the botanical name Monarda derives from that of the Spanish doctor Nicolaus Monardes (1493-1578), one of the founders of the new pharmacognosy.
Monarda is an interesting officinal plant, but little mentioned in phytotherapy books. Instead, it is better known as an ornamental plant. For medicinal purposes, tubular and bilabiate flowers are used (Monardae didyme flores) and leaves (Monardae didyme herba) dried, harvested at the time of flowering, with which an herbal tea known as "Oswego tea" is also made. The drug contains anthocyanins (monardine 0.3-1.3%), essential oil, phenols (carvacrol, thymol).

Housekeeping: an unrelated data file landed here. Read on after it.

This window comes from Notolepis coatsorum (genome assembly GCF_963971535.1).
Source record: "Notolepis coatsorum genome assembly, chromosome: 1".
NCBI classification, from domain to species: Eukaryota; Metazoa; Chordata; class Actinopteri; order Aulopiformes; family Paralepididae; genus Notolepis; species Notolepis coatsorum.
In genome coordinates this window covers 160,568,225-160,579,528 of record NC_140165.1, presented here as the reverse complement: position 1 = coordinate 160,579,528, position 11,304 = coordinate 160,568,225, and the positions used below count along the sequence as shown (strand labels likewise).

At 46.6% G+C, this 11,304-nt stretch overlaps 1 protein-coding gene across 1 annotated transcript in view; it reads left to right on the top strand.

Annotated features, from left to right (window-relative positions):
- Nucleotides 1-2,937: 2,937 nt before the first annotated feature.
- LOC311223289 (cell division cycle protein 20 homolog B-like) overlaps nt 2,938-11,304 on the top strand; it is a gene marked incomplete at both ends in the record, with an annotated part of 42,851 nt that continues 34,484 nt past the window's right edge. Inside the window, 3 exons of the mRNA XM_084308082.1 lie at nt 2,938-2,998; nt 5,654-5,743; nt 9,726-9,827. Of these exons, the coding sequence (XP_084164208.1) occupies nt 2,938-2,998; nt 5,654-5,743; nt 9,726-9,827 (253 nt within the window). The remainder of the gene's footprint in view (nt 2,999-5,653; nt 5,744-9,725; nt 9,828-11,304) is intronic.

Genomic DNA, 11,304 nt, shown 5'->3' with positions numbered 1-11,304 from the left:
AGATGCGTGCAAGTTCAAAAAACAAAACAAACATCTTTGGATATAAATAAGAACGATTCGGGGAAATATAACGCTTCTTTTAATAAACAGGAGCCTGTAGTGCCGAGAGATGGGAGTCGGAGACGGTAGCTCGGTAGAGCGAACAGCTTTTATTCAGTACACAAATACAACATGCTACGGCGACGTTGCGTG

It is used in homeopathy, to aromatize refreshing drinks, to lower fever, as a digestive and, thanks to its bright color, to give a colorful note to herbal teas.